Malaga is one of those cities with an absolute plethora of museums and art galleries, not on the scale of The Prado, Louvre or Capitoline for example, but other than “scale” any comparisons are unfair and meaningless. They add interest and variety to taking a holiday in the city, a break from wine, tapas, and more wine, and on a week such as this ….. shelter from the rain! But let’s face it, they represent and offer great insight to the history and culture of ANY city visited, and I would encourage everyone visiting Malaga to take in one or two of these. Here are the ones we visited:
The museum is located in a converted 1930s market building on the river estuary with an interior that is strangely organised in a triangular plan-layout with every room painted white. The museum houses temporary exhibitions of modern art and this month includes the work of Stephan Balkenhol, with more than thirty sculptures, made mostly from wood creating his everyday figures with his sculptures bearing visible traces of the carving process. Up close they look rustic and unfinished, but from a distance quite different! “An eerie silence accompanies Balkenhol’s trademark and seemingly common figures.”
The first extension of the original Pompidou Centre in Paris to be housed outside France. The focus is on displaying 20th Century art in a wide variety of forms, much of which is puzzling or even incomprehensible until you read the description. Situated on the quayside it is easy to find with its multicoloured glass cube entrance the only aspect above ground! Not free.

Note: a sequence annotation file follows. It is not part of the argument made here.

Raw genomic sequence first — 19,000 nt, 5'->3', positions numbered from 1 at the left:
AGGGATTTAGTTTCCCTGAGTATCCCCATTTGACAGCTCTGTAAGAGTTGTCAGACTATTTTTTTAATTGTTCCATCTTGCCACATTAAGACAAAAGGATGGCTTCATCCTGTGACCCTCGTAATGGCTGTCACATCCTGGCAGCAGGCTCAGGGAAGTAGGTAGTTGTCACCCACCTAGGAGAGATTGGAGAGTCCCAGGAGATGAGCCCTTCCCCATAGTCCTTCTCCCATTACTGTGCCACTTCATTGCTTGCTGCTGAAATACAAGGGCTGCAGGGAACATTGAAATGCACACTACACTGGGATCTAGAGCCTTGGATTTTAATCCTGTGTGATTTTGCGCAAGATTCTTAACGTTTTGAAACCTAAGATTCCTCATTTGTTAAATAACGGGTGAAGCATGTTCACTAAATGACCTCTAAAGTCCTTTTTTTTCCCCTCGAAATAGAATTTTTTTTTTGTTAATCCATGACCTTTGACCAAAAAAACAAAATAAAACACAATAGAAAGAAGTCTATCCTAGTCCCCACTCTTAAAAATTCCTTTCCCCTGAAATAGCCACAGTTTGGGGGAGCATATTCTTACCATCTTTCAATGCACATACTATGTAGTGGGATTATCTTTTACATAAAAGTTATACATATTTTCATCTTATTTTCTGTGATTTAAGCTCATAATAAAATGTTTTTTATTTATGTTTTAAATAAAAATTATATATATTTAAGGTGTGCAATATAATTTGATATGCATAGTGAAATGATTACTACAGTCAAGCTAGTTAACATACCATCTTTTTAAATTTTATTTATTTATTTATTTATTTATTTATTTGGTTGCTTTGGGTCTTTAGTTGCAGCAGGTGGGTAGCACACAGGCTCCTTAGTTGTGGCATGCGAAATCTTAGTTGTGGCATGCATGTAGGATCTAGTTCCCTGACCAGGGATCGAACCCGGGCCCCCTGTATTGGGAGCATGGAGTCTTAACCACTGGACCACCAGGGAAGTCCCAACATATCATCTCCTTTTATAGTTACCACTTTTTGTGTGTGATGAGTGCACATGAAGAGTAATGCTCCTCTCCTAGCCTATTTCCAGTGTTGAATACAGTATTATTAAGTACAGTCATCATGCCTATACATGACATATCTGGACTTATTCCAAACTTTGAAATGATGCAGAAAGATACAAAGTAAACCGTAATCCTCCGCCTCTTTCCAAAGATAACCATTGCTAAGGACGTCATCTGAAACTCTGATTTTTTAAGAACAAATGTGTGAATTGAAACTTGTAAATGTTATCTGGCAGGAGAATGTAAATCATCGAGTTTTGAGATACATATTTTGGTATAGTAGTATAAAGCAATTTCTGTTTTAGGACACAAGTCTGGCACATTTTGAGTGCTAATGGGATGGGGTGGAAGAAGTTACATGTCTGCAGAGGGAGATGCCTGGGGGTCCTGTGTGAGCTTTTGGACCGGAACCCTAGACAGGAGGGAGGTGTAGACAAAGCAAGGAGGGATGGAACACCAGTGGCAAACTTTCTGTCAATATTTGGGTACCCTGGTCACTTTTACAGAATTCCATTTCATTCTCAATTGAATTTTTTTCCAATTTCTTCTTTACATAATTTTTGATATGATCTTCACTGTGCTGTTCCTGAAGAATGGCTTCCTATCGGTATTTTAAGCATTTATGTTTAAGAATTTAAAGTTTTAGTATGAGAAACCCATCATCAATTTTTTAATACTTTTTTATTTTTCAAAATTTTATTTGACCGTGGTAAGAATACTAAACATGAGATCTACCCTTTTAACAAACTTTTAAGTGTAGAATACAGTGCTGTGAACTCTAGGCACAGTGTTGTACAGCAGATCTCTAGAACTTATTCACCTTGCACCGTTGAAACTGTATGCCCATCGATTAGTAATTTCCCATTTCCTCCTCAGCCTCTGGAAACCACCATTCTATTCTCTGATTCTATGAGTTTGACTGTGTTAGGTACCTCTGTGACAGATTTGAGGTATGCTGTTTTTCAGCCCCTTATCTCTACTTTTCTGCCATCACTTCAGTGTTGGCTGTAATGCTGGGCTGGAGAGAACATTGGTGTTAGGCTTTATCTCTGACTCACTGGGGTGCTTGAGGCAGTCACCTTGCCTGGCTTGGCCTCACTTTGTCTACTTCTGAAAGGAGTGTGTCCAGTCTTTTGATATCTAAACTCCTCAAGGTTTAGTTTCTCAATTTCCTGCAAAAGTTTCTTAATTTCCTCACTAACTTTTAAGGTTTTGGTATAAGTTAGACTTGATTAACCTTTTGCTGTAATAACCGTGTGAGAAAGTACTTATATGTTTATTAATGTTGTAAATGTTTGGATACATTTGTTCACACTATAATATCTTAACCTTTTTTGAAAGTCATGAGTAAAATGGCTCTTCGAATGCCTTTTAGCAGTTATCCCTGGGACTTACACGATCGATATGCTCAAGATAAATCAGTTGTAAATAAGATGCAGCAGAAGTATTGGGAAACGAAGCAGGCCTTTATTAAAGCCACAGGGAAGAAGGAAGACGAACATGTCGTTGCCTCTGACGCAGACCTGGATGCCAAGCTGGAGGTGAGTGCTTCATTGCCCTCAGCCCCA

A museum located close to the cathedral and dedicated to the archaeology, history and art of Malaga and surrounding area. The archaeological stuff is on the second floor and has many artefacts from the 6th Century BC related to the Phoenecians and Ancient Greeks. Loads of stunning pottery, bronze helmets, gold and silver finds, and even a bust of my old mate Epicurus! The museum is FREE to EU citizens.
A museum of obvious significance to Malaga containing over 200 of his paintings donated by his family. Also close to the cathedral, be prepared for long queues to enter and a crocodile line of people shuffling through the sections. Also be prepared for security staff in every room almost following you around ensuring no photos are taken. One of the most oppressive museums we have visited!